Analysis of strain, sex, and diet-dependent modulation of gut microbiota reveals candidate keystone organisms driving microbial diversity in response to American and ketogenic diets

Anna C. Salvador, M. Nazmul Huda, Danny Arends, Ahmed M. Elsaadi, C. Anthony Gacasan, Gudrun A. Brockmann, William Valdar, Brian J. Bennett, David W. Threadgill*

*Corresponding author for this work

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Background: The gut microbiota is modulated by a combination of diet, host genetics, and sex effects. The magnitude of these effects and interactions among them is important to understanding inter-individual variability in gut microbiota. In a previous study, mouse strain-specific responses to American and ketogenic diets were observed along with several QTLs for metabolic traits. In the current study, we searched for genetic variants underlying differences in the gut microbiota in response to American and ketogenic diets, which are high in fat and vary in carbohydrate composition, between C57BL/6 J (B6) and FVB/NJ (FVB) mouse strains. Results: Genetic mapping of microbial features revealed 18 loci under the QTL model (i.e., marginal effects that are not specific to diet or sex), 12 loci under the QTL by diet model, and 1 locus under the QTL by sex model. Multiple metabolic and microbial features map to the distal part of Chr 1 and Chr 16 along with eigenvectors extracted from principal coordinate analysis of measures of β-diversity. Bilophila, Ruminiclostridium 9, and Rikenella (Chr 1) were identified as sex- and diet-independent QTL candidate keystone organisms, and Parabacteroides (Chr 16) was identified as a diet-specific, candidate keystone organism in confirmatory factor analyses of traits mapping to these regions. For many microbial features, irrespective of which QTL model was used, diet or the interaction between diet and a genotype were the strongest predictors of the abundance of each microbial trait. Sex, while important to the analyses, was not as strong of a predictor for microbial abundances. Conclusions: These results demonstrate that sex, diet, and genetic background have different magnitudes of effects on inter-individual differences in gut microbiota. Therefore, Precision Nutrition through the integration of genetic variation, microbiota, and sex affecting microbiota variation will be important to predict response to diets varying in carbohydrate composition. EsE1wzm1oyLRxL9o4MGhk7Video Abstract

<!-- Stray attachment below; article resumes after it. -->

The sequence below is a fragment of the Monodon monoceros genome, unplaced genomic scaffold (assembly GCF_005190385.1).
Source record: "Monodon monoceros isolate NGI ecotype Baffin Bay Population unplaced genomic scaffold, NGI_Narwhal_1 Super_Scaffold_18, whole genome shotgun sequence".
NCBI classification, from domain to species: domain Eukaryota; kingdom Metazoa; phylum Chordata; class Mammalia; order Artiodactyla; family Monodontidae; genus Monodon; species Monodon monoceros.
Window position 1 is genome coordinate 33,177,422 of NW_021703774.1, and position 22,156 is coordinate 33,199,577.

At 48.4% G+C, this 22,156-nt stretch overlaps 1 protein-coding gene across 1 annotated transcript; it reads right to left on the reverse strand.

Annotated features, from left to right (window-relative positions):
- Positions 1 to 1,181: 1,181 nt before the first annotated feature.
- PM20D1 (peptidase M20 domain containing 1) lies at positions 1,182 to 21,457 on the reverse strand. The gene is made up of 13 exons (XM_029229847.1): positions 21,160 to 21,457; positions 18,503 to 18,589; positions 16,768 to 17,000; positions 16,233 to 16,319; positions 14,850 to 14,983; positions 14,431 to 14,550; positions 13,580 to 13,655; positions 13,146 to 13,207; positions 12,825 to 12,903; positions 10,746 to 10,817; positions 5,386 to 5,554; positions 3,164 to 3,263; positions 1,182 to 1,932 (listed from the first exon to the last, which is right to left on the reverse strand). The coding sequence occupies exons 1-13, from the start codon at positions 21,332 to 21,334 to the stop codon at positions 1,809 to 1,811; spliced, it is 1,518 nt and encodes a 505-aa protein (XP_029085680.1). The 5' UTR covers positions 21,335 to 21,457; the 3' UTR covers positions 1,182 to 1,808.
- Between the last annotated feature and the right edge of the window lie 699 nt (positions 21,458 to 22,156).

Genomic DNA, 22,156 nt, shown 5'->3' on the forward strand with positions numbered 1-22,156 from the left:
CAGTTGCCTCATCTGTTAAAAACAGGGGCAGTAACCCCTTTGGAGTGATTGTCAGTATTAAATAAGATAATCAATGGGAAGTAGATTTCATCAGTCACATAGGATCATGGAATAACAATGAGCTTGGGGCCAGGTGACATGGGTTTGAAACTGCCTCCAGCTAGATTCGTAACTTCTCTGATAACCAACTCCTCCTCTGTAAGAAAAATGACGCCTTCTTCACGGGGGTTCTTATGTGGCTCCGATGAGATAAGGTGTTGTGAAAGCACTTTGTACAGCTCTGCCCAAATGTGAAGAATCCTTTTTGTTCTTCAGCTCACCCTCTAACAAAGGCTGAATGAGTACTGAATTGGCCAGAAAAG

Original languageEnglish
Article number220
Issue number1
Publication statusPublished - 3 Oct 2023

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